SAVANNAH, Ga. (WSAV) — The Georgia Attorney General’s office has a message for consumers: if you get a scam call it may just be from someone in prison.
In the fourth quarter of 2017, more than 1,400 contraband cell phones were confiscated from the state’s prisons. Authorities say they are trying to curb the problem.
In general, however, it’s more likely you will get a call from a crook who is not yet in custody. The company YouMail has a new report out that says in 2017, there were about 30 Billion robocalls.
“Our best estimate right now is that about a quarter of the robocalls are some sort of scam, says Alex Quilici, the CEO of YouMail. “It’s amazing, it’s probably somewhere between five and ten billion scam calls a year. That’s an insane amount of scams.”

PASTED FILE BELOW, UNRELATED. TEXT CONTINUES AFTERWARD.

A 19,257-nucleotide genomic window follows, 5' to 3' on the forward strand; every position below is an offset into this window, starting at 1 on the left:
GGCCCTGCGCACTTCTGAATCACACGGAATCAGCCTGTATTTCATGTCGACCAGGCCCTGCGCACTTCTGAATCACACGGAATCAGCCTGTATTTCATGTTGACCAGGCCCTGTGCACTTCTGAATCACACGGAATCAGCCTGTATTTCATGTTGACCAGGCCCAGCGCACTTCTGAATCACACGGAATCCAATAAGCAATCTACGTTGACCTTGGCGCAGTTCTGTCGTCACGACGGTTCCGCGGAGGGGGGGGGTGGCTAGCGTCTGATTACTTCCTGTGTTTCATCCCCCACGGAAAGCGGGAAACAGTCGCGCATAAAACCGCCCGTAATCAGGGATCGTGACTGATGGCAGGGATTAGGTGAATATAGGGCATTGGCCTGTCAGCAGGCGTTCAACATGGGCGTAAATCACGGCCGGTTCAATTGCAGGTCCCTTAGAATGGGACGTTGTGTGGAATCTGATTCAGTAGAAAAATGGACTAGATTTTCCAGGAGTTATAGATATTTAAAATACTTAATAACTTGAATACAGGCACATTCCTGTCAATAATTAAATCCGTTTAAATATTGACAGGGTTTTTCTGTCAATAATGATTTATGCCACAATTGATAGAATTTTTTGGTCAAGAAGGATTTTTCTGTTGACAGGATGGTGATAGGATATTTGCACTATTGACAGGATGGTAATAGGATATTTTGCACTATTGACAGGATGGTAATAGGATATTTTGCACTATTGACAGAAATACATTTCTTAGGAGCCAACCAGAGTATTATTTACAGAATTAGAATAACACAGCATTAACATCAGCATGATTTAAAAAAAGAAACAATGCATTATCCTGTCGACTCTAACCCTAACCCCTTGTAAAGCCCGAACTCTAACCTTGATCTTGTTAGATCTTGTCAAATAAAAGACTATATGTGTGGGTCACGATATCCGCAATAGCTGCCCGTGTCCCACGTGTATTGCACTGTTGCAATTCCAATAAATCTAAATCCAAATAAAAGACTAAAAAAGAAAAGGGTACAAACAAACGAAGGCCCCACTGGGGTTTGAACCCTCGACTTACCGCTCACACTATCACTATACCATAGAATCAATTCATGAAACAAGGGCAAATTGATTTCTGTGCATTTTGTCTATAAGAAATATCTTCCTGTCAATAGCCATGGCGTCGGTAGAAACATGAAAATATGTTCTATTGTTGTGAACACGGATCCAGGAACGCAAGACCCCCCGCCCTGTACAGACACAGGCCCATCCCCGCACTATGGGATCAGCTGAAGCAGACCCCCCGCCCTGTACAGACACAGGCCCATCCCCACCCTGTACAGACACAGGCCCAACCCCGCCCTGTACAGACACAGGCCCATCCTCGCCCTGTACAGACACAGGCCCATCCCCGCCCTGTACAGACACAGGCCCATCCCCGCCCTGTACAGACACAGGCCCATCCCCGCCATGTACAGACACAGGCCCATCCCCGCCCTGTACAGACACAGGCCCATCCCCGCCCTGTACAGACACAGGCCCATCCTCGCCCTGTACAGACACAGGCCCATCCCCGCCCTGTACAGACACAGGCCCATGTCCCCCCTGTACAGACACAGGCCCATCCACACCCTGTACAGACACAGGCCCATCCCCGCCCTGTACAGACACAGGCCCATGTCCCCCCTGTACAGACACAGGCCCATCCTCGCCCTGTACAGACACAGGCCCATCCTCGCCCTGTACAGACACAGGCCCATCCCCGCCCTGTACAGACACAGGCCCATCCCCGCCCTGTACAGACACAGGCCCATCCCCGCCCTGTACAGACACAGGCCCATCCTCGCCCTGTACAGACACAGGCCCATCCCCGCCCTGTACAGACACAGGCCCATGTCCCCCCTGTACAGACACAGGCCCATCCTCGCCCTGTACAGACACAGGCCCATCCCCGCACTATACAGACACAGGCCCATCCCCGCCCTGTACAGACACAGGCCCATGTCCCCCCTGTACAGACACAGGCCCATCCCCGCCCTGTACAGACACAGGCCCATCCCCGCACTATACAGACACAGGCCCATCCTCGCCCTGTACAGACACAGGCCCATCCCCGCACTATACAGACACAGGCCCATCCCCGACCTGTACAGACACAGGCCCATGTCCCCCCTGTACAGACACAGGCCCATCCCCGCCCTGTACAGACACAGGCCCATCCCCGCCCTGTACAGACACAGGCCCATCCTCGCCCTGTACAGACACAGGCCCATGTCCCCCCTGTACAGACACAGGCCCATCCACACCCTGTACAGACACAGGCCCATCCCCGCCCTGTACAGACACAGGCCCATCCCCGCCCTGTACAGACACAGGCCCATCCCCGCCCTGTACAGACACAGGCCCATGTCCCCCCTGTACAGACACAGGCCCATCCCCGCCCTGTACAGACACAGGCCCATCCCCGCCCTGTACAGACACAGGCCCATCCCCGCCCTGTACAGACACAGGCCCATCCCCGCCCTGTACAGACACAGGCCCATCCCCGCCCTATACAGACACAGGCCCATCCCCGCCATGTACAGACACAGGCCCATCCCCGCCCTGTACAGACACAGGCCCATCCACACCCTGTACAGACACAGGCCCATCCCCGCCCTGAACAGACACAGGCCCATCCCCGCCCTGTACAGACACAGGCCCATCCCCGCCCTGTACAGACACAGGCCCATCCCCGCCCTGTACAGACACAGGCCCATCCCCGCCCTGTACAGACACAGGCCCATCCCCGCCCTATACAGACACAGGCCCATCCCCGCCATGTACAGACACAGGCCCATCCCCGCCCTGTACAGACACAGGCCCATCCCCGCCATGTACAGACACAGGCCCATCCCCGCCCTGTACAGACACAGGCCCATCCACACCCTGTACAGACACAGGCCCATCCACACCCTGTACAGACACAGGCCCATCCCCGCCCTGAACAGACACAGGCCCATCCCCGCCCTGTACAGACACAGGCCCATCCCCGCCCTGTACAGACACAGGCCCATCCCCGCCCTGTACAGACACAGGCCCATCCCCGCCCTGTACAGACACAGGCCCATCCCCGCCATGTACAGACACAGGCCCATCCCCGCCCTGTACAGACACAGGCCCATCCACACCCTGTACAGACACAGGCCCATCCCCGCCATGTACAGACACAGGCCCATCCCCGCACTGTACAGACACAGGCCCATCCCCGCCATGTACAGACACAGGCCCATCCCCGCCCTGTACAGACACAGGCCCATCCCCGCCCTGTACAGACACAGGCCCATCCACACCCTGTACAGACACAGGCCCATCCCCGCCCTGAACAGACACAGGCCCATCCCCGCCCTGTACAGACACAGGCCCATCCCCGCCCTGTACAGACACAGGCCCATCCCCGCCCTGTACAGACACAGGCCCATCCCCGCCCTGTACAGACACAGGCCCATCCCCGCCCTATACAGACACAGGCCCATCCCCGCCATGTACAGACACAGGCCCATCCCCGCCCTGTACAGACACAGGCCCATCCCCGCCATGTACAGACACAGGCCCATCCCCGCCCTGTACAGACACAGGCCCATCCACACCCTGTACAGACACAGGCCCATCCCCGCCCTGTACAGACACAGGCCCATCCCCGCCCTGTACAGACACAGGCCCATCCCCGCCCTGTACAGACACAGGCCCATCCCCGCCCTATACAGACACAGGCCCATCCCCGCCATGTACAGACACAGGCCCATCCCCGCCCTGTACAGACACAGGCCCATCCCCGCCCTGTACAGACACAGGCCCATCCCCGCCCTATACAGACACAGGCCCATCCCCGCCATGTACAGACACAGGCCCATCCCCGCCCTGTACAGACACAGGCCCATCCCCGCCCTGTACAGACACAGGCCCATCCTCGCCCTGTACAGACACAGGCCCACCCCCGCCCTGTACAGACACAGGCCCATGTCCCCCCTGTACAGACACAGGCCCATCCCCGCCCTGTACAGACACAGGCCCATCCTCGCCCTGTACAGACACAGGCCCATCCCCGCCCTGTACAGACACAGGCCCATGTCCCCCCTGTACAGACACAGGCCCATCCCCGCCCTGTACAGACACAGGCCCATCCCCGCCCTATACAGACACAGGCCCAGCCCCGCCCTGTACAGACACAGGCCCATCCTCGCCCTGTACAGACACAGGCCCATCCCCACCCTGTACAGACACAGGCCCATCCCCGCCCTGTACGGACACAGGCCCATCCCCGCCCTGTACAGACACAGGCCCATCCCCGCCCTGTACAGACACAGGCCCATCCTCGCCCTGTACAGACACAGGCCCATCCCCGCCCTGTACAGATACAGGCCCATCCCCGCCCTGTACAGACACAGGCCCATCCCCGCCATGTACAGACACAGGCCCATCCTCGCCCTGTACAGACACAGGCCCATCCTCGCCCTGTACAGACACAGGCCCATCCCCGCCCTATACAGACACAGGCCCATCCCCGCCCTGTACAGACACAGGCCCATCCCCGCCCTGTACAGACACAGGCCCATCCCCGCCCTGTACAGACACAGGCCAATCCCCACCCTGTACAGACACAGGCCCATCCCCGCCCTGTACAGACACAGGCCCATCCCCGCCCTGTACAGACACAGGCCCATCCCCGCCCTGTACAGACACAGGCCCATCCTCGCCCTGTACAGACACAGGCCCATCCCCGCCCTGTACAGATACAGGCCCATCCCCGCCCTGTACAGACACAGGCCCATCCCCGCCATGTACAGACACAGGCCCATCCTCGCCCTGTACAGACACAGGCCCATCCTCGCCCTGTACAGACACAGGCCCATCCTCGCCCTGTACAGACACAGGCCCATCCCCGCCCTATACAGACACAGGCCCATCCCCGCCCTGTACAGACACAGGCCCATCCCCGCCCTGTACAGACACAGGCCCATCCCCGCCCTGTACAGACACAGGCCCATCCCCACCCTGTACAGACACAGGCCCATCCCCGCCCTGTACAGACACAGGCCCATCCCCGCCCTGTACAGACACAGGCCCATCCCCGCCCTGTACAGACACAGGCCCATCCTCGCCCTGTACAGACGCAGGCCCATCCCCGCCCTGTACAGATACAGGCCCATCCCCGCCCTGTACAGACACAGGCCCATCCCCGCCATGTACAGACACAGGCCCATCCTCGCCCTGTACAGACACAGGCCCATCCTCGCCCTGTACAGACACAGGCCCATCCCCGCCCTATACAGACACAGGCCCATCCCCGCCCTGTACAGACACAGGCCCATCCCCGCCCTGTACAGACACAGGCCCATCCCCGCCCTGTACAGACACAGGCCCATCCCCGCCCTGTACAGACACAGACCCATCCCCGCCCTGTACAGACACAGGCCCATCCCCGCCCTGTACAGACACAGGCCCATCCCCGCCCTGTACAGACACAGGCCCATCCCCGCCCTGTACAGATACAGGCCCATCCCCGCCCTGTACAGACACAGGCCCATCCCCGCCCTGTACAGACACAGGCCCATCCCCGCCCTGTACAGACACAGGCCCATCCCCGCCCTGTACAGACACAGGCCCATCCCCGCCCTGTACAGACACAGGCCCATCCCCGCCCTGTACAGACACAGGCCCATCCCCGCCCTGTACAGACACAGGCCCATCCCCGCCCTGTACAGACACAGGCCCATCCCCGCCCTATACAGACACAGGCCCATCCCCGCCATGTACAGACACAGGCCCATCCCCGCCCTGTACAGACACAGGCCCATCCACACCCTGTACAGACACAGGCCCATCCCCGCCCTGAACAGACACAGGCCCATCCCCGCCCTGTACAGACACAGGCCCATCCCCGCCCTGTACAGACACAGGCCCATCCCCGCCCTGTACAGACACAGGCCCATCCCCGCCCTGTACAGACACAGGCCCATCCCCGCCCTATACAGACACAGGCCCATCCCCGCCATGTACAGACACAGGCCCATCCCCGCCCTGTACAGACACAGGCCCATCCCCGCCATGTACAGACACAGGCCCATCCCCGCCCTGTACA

Quilici’s company offers what he says is a free service to detect and deflect a nuisance call.
“But what it does is it tells the robocaller this number is not in service so stop calling it, it’s not gonna do any good,” he says.
He also says, in general, don’t take it personally. The crook is looking for anyone, not you in particular.
“I’m sure a lot of people have been very careful not to give their cell phone out to anybody but the problem is the scammers are just calling lists of numbers they actually don’t care if it’s a cell phone,” Quilici says. “They don’t even care if it’s you – they’re just dialing one thing after another hoping someone will answer and they can do their pitch.”
- All scams (no matter where the call originates from) want one thing: quick money.
- Consumers are always asked to pay in ways that cannot be traced, like a prepaid debit card for example.
- Con Artists always try to intimate a person. They may claim to be a police officer or an employee from the IRS.
- No one from a government agency will call you asking for money.
- Never provide personal information or your bank account or social security number to a stranger on the phone.
- When in doubt, hang up.